By Cecilia Samartin Introduction reveals the pain of political turmoil when two cousins, Nora and Alicia, take very different paths following the Cuban revolution. Accustomed to living among Havana's privileged class -- lavish dinners, days at the beach, dances, and dresses -- their idyllic lives take a turn for the worse after Castro's rise to power. Food becomes scarce, religion is forbidden, and disease is rampant. Alicia stays behind while Nora emigrates to America and struggles in an unfamiliar land. Both of their identities are challenged as they try to adapt to the changes forced upon them. The situation in Cuba deteriorates, and Alicia is beset by bad fortune, while Nora painfully assimilates into middle-class US culture. Her heart, however, remains in Cuba. Letters between the cousins track their lives until Alicia finds herself in such dire straits that Nora is forced to return and help. What she finds in Cuba is devastating. In , Samartin offers heart-wrenching insight into the tender balance between optimism and grief that shapes the immigrant heart. How can one find peace and belonging when one's sense of home is so dichotomized? This story involves reflection about home and country regardless of where they may be.
Group Discussion Questions 1. Samartin tells the story of the Cuban revolution through the eyes of Nora, who is a child as the novel unfolds. How did this affect the book's descriptions of the revolution? How would the story be different if it were seen through the eyes of either Alicia or Nora's parents or grandparents? 2. At the novel's beginning, Abuelo saves Nora from drowning. Are there times when this early act of salvation is repeated, when others close to Nora are able to save her from "drowning," just like her Abuelo did? 3. Nora introduces Alicia to the reader with: "She's hardly a year older than meŠbut for some reason she seems older and wiser. Perhaps it's because she's so sure of what she likes" (p. 1-2). Do you think this assessment accurately describes Alicia and her actions throughout the book? 4. In chapter seven, the description of Nora's first dance and transition to adulthood is positioned in between Carlos's disappearance and the increased bombing of Havana. How do the two seemingly separate stories of the girls' coming of age and Cuba's revolution interact to propel each other forward? Throughout the course of the novel, how does the author transition between the two stories and when do they overlap? 5. What events are the most pivotal in revealing Nora's and Alicia's progressions from childhood to adulthood? Are there any childhood beliefs that they struggle to hold on to? 6. The ocean in Cuba is mentioned frequently throughout the course of the novel. It is a common place for excursions when Nora is in Cuba, and it is the focus of her nostalgia when she lives in the United States. What do you think the ocean represents? 7. The themes of feminine chastity and racial pureness are recurrent in the conversations and inner dialogues of the book's female characters. Examine the contrasting viewpoints held by Nora and Abuela on these issues, beginning with the examples found on pages 6, 63, 109, 110, and 137. Is each character constant in her opinions, or do her views change as the story progresses? What might explain their new viewpoints? 8. When Nora arrives in the United States, she writes Alicia to tell her the words Beba spoke just before her departure, "Give them your ghost heart, for they'll insist you give them something, but keep your real heart for yourselfŠalways" (p. 96). What leads them to their separate decisions? 9. After Castro's rise to power, each family has to decide whether to leave for America or to stay in Cuba. Do you understand why each character made the decision he or she did? What would you have decided in a similar situation? 10. Throughout the novel, there are several clues present that Tony has died. The hints are delivered through the eyes and ears of Nora, yet the reader discerns the truth before Nora herself realizes what has happened. At what moment did you realize Tony was dead? Were there any other points in the novel when you realized something before Nora did? 11. Times of trial are frequently chances to demonstrate courage and inner strength. What points in the novel serve as defining moments from which to judge the strength of the characters? Do all the characters successfully pass through their trials?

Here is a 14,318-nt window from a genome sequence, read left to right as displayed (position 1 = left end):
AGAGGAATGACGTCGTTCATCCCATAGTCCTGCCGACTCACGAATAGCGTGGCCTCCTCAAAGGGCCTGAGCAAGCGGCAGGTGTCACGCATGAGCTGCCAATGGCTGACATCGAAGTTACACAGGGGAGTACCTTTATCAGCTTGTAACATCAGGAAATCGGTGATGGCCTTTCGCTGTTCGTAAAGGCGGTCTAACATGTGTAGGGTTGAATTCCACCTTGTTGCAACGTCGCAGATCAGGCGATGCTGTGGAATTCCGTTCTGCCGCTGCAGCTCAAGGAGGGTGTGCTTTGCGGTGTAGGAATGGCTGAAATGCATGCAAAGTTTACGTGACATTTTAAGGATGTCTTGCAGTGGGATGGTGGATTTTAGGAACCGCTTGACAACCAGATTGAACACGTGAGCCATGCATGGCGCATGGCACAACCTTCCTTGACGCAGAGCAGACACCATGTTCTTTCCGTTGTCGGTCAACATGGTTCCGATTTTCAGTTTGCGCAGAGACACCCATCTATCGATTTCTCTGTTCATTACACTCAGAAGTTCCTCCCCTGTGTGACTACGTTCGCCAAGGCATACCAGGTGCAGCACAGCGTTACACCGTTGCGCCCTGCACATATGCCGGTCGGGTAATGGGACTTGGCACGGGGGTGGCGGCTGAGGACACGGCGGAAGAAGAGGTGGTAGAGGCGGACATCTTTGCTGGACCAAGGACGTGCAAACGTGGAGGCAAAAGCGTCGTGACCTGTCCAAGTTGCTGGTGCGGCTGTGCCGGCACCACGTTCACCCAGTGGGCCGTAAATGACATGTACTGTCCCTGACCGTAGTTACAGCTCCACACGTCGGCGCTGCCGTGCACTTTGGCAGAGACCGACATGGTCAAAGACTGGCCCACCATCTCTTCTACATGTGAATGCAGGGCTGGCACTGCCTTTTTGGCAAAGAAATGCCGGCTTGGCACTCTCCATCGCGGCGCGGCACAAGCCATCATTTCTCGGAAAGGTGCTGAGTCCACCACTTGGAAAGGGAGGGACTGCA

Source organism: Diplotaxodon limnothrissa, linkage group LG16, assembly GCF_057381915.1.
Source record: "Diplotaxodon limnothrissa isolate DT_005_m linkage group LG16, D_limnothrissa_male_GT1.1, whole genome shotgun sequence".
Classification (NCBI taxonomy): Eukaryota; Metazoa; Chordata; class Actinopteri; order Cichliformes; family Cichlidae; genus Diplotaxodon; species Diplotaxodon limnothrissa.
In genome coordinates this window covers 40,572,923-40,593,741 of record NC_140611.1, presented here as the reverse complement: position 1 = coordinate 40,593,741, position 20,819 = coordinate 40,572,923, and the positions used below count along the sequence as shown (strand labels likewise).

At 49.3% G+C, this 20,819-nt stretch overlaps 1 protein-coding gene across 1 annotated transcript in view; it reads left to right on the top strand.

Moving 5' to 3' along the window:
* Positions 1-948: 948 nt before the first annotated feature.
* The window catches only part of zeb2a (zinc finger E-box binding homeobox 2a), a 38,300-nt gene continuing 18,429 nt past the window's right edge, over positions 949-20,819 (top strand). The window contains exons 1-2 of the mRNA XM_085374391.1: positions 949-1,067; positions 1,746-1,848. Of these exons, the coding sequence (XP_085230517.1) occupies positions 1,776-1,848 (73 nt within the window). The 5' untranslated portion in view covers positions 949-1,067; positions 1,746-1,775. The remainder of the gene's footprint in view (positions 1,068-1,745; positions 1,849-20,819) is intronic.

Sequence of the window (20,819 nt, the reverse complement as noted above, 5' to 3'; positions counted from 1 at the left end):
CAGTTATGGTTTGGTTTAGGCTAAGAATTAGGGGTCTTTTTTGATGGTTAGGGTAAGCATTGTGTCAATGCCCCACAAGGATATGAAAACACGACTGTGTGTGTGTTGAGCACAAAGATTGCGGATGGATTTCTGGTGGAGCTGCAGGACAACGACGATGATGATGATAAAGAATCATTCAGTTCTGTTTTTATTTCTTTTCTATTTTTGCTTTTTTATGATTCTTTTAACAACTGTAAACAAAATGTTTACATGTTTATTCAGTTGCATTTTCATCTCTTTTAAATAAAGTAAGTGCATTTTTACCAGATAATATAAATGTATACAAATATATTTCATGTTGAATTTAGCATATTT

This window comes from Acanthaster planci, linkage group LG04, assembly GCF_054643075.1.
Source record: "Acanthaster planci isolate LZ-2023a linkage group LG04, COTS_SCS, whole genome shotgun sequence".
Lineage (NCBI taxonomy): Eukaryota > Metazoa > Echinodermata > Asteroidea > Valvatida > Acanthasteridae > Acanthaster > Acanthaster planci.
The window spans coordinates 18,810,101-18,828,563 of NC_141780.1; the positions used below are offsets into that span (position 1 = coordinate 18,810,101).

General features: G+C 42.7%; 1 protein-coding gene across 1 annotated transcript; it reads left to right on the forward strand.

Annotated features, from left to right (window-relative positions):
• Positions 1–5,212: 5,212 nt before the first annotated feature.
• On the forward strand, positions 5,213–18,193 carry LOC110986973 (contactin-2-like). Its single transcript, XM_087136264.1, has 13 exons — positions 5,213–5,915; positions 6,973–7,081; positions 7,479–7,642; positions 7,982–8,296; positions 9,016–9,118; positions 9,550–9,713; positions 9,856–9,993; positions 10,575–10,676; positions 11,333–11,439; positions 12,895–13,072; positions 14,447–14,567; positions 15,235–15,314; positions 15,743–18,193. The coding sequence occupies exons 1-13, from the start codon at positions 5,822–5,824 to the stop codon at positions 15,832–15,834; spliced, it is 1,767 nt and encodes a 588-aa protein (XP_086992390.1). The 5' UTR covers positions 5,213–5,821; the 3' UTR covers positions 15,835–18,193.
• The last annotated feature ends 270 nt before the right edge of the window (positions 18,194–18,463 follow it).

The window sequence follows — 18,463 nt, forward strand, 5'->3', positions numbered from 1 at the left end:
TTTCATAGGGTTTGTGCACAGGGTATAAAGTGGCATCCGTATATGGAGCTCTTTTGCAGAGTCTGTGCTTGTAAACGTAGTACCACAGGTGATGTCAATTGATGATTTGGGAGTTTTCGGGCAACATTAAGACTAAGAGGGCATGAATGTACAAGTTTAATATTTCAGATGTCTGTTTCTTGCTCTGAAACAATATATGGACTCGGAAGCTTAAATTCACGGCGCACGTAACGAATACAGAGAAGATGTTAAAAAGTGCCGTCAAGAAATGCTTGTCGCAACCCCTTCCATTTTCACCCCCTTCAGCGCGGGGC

Creative Tips For Enhancing Your Book Club 1. Visit the author's website before your meeting, www.ceciliasamartin.com, to learn more about her. 2. Examine Cuban culture through a different lens. Try renting a movie such as I Am Cuba, Guantanamera, or Cuba: the Forgotten Island to watch as a group. 3. Bring along some Cuban music to accompany your book club meeting. Los Muñequitos de Matanzas are a well-known group living in Cuba, with music available in the United States. You can research other Cuban musicians on www.amazon.com or www.allmusic.com. 4. Prepare some Cuban drinks or food to enjoy as a group. Check www.tasteofcuba.com for tasty recipes of mojitos, empanadas, and arroz con leche.
Cecilia Samartin was born in Havana in the midst of Fidel Castro's revolution. She grew up in Los Angeles as a fully bicultural, bilingual American. She studied psychology at UCLA and marriage and family therapy at Santa Clara University. Deeply concerned with the lack of Spanish speakers in her profession, Cecilia has practiced within the Latino communities in some of the most impoverished inner-city areas of San Jose and Los Angeles. She lives with her British-born husband in San Gabriel, California.